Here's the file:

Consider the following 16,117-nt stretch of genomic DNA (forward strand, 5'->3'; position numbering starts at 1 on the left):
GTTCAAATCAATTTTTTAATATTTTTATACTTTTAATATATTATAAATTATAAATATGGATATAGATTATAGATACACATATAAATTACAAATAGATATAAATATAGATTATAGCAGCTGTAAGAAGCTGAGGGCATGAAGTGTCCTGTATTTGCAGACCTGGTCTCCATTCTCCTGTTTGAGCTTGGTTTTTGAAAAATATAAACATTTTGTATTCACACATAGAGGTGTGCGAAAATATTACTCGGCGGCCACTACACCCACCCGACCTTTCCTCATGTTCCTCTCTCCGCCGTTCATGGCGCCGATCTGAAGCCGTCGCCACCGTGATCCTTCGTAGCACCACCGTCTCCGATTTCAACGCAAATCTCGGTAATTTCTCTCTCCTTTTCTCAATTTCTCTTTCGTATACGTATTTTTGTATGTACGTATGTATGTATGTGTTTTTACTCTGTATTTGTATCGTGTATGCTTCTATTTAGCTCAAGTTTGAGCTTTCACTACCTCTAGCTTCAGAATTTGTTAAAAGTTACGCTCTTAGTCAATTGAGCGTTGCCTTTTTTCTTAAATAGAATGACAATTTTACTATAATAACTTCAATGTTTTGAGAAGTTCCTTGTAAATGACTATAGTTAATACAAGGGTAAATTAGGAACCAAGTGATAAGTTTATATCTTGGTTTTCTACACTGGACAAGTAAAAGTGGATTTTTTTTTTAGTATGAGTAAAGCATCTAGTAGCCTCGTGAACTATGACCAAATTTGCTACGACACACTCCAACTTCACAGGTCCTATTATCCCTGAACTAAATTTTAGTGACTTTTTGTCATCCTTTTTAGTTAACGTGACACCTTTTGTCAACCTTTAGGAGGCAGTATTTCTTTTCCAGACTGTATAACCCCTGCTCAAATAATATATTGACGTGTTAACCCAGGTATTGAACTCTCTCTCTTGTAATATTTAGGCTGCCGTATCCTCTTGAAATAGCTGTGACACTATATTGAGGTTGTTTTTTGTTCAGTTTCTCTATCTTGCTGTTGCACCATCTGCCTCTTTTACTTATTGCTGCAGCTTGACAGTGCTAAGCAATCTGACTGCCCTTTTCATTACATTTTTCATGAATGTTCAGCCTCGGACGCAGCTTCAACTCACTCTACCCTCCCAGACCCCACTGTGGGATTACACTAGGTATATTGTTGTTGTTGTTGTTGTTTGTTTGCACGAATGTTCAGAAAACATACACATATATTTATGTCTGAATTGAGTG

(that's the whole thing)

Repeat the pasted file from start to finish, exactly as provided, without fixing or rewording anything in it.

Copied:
Consider the following 16,117-nt stretch of genomic DNA (forward strand, 5'->3'; position numbering starts at 1 on the left):
GTTCAAATCAATTTTTTAATATTTTTATACTTTTAATATATTATAAATTATAAATATGGATATAGATTATAGATACACATATAAATTACAAATAGATATAAATATAGATTATAGCAGCTGTAAGAAGCTGAGGGCATGAAGTGTCCTGTATTTGCAGACCTGGTCTCCATTCTCCTGTTTGAGCTTGGTTTTTGAAAAATATAAACATTTTGTATTCACACATAGAGGTGTGCGAAAATATTACTCGGCGGCCACTACACCCACCCGACCTTTCCTCATGTTCCTCTCTCCGCCGTTCATGGCGCCGATCTGAAGCCGTCGCCACCGTGATCCTTCGTAGCACCACCGTCTCCGATTTCAACGCAAATCTCGGTAATTTCTCTCTCCTTTTCTCAATTTCTCTTTCGTATACGTATTTTTGTATGTACGTATGTATGTATGTGTTTTTACTCTGTATTTGTATCGTGTATGCTTCTATTTAGCTCAAGTTTGAGCTTTCACTACCTCTAGCTTCAGAATTTGTTAAAAGTTACGCTCTTAGTCAATTGAGCGTTGCCTTTTTTCTTAAATAGAATGACAATTTTACTATAATAACTTCAATGTTTTGAGAAGTTCCTTGTAAATGACTATAGTTAATACAAGGGTAAATTAGGAACCAAGTGATAAGTTTATATCTTGGTTTTCTACACTGGACAAGTAAAAGTGGATTTTTTTTTTAGTATGAGTAAAGCATCTAGTAGCCTCGTGAACTATGACCAAATTTGCTACGACACACTCCAACTTCACAGGTCCTATTATCCCTGAACTAAATTTTAGTGACTTTTTGTCATCCTTTTTAGTTAACGTGACACCTTTTGTCAACCTTTAGGAGGCAGTATTTCTTTTCCAGACTGTATAACCCCTGCTCAAATAATATATTGACGTGTTAACCCAGGTATTGAACTCTCTCTCTTGTAATATTTAGGCTGCCGTATCCTCTTGAAATAGCTGTGACACTATATTGAGGTTGTTTTTTGTTCAGTTTCTCTATCTTGCTGTTGCACCATCTGCCTCTTTTACTTATTGCTGCAGCTTGACAGTGCTAAGCAATCTGACTGCCCTTTTCATTACATTTTTCATGAATGTTCAGCCTCGGACGCAGCTTCAACTCACTCTACCCTCCCAGACCCCACTGTGGGATTACACTAGGTATATTGTTGTTGTTGTTGTTGTTTGTTTGCACGAATGTTCAGAAAACATACACATATATTTATGTCTGAATTGAGTG